Immunology and Infection
Sex differences in male and female immune systems have major implications for disease. Almost all autoimmune diseases disproportionately affect women compared to men, and women are 75% more likely than men to suffer from rheumatoid arthritis, multiple sclerosis and lupus. Women are also twice as likely to contract a sexually transmitted disease and ten times more likely to contract HIV during unprotected sex with an infected partner.
Studies have also shown that, unlike men, women are often infected by multiple variants of the HIV virus, a finding that needs to be taken into consideration if development of an HIV vaccine is going to be effective for both men and women. If scientists develop a vaccine that only protects against virus variants found in men, women will still be vulnerable to infection.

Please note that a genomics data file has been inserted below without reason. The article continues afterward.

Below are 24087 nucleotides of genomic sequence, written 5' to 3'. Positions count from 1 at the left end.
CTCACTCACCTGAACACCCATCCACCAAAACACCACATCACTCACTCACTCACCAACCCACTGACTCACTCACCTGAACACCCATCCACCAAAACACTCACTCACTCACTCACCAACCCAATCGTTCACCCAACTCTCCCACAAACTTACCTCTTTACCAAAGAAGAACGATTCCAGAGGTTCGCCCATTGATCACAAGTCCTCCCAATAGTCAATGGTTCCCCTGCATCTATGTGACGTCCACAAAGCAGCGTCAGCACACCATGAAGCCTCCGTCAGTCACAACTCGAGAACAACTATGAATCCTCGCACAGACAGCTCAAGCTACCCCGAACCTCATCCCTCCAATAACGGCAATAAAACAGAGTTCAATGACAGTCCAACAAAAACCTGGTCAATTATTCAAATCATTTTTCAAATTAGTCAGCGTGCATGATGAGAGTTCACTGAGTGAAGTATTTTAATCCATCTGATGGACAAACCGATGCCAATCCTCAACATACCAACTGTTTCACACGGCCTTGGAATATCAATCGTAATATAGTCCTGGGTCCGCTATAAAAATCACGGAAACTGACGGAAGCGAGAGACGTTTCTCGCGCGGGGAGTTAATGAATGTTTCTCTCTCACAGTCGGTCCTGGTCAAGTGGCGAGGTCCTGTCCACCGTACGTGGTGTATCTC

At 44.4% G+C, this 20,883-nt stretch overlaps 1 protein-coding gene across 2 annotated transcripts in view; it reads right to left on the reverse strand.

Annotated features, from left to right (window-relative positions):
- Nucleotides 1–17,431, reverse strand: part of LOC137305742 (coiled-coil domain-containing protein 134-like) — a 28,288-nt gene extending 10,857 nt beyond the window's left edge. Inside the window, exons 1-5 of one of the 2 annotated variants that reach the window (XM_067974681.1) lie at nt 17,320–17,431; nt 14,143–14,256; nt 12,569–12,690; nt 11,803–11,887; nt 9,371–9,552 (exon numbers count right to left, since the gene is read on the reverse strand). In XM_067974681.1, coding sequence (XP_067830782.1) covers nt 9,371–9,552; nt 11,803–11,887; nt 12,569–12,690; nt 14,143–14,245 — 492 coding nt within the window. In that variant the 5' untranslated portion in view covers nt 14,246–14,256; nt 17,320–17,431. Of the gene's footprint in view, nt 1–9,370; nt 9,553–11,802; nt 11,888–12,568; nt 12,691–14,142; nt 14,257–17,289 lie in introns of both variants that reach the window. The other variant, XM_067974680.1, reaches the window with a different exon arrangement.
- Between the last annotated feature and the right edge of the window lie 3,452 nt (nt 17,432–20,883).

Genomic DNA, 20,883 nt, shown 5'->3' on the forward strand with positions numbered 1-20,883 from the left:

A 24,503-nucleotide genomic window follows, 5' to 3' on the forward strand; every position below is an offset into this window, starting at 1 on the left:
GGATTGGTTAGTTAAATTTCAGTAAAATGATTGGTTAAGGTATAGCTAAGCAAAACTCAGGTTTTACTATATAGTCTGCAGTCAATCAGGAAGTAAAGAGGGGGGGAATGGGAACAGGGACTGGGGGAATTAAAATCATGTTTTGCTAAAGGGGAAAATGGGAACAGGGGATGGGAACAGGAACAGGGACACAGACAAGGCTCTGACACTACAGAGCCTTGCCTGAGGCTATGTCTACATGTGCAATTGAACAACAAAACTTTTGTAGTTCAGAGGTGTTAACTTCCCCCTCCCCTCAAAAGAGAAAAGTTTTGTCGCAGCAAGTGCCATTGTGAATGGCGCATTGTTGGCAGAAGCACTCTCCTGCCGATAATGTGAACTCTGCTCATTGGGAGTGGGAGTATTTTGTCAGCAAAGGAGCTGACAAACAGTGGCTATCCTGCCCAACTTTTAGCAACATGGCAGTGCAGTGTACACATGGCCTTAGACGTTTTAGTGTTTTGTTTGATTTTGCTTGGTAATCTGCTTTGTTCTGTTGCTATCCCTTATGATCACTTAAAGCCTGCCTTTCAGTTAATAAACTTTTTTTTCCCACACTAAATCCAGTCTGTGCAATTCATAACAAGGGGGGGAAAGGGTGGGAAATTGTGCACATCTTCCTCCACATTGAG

Current methods of monitoring HIV patients also put women at a disadvantage. When a patient has HIV, doctors monitor the progression of the disease by testing his or her levels of CD4 lymphocyte, a particular immune cell that the virus attacks. A drop in CD4 levels is a major factor in a doctor’s decision to start a patient on highly active antiretroviral therapy (HAART) to prevent the onset of full-blown AIDS. However, women are more likely than men to develop and die from AIDS while still maintaining relatively high CD4 counts. Because of this, doctors are less likely to start women on HAART therapy in a timely fashion than they are their male counterparts.